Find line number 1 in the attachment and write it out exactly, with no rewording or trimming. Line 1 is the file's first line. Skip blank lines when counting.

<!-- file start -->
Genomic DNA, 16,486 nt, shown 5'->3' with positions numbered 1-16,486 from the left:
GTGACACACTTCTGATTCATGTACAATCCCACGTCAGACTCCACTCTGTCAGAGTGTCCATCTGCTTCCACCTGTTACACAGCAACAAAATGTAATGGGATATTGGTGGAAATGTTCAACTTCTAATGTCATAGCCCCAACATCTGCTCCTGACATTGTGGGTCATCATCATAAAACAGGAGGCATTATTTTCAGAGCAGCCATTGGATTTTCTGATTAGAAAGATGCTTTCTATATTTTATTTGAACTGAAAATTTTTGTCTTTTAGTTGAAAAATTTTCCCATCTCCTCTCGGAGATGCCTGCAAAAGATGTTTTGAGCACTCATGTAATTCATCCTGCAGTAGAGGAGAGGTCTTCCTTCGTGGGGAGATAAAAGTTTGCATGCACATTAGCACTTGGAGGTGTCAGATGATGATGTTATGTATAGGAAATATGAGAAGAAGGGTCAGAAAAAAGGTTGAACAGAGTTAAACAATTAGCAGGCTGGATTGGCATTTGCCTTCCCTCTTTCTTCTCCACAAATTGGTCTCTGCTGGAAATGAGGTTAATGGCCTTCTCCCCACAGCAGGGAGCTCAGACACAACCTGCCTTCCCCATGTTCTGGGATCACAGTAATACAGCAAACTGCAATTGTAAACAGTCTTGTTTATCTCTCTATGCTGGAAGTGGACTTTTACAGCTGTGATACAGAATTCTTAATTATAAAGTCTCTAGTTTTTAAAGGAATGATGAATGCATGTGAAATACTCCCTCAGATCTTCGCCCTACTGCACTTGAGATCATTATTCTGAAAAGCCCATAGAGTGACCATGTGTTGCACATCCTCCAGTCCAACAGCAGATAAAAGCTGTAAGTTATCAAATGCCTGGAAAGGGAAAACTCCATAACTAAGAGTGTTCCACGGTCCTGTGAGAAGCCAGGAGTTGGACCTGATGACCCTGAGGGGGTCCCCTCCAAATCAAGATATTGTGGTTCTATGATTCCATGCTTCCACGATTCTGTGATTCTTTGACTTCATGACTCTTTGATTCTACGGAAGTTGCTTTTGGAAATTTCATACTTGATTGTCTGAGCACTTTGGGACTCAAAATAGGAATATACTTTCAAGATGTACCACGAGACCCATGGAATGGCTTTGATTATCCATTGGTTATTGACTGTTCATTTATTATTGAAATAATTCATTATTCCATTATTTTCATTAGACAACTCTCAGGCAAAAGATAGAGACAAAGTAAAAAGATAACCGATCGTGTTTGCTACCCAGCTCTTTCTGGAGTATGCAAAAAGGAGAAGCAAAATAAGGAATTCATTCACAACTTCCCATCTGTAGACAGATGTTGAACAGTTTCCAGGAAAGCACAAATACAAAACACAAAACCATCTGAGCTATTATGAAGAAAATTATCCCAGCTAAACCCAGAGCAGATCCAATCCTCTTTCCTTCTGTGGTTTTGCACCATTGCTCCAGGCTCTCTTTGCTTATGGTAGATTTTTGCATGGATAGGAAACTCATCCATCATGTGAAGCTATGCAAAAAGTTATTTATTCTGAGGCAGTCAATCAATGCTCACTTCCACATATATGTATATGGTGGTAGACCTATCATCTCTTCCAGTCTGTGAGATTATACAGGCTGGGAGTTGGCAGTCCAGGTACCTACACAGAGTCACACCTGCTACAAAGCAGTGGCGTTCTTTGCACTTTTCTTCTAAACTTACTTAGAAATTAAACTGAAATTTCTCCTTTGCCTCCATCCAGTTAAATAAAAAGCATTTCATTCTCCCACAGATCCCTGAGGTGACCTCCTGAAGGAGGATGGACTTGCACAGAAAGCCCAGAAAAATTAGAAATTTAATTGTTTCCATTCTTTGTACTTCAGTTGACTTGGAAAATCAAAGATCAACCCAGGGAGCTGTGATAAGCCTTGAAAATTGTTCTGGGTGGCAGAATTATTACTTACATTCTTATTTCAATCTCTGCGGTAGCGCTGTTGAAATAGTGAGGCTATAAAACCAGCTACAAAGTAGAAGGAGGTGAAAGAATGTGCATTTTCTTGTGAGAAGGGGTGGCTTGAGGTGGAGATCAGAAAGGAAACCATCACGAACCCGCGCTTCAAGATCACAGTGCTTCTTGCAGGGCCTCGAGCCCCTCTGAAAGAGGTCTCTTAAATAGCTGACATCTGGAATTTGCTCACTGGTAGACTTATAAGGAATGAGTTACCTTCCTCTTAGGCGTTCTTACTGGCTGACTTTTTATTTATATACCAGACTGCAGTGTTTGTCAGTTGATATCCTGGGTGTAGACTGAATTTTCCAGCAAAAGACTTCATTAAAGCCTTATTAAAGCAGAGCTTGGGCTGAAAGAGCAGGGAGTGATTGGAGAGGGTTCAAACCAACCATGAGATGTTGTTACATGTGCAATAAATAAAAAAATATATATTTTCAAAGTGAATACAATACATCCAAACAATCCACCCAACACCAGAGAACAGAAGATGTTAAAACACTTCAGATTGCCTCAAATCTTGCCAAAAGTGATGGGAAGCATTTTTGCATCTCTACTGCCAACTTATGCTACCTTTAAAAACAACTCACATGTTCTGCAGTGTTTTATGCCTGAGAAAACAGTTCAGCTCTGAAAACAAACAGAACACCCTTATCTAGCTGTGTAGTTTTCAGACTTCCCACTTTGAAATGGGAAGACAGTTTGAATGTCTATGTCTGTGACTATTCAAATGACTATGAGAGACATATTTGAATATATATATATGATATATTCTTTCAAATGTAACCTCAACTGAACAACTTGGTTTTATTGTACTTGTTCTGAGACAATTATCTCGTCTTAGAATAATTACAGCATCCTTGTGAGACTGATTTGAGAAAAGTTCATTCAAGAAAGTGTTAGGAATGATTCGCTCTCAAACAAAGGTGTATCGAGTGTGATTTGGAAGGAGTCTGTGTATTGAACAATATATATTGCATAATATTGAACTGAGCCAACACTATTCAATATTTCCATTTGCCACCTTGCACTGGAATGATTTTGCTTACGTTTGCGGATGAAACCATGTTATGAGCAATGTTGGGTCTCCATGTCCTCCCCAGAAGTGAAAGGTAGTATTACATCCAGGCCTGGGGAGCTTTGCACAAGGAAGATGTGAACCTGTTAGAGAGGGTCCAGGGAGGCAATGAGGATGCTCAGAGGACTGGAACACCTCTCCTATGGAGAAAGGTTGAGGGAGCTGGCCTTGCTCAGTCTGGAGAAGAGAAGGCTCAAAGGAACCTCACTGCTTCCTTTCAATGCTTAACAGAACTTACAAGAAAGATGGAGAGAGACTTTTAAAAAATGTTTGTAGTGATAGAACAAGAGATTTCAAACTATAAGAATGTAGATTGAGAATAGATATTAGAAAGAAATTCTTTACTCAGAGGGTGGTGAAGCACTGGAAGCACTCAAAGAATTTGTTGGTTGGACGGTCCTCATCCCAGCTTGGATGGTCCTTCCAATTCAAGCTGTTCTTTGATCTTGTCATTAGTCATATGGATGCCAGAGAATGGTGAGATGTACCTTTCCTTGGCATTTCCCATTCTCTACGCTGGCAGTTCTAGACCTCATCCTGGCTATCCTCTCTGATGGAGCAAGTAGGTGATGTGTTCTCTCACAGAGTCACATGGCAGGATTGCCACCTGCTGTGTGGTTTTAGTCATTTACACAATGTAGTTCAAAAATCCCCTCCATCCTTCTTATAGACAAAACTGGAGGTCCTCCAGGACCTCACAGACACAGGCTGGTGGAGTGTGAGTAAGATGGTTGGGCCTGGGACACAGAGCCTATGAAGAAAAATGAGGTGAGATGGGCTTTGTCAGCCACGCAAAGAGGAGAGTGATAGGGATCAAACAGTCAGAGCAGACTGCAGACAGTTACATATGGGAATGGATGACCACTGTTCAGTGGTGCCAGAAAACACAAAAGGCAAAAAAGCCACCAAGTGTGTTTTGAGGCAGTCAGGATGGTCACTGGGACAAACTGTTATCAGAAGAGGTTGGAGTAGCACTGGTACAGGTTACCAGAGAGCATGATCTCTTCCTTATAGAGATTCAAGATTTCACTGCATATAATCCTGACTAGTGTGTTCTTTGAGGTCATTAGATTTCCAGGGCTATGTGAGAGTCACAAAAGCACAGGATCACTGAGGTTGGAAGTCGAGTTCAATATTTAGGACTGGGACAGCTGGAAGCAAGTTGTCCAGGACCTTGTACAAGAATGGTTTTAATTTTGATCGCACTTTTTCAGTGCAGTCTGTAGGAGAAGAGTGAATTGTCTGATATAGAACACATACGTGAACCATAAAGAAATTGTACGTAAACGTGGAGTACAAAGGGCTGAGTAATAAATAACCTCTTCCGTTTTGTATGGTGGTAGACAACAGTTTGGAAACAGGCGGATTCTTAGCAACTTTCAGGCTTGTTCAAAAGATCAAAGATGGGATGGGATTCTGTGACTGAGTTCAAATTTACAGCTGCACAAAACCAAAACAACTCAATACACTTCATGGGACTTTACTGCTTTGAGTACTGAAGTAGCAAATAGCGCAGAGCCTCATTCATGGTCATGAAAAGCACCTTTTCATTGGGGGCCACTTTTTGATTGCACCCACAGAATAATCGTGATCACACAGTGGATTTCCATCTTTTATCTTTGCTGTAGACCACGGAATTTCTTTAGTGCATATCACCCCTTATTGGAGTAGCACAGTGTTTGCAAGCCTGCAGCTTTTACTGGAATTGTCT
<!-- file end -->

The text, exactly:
Genomic DNA, 16,486 nt, shown 5'->3' with positions numbered 1-16,486 from the left: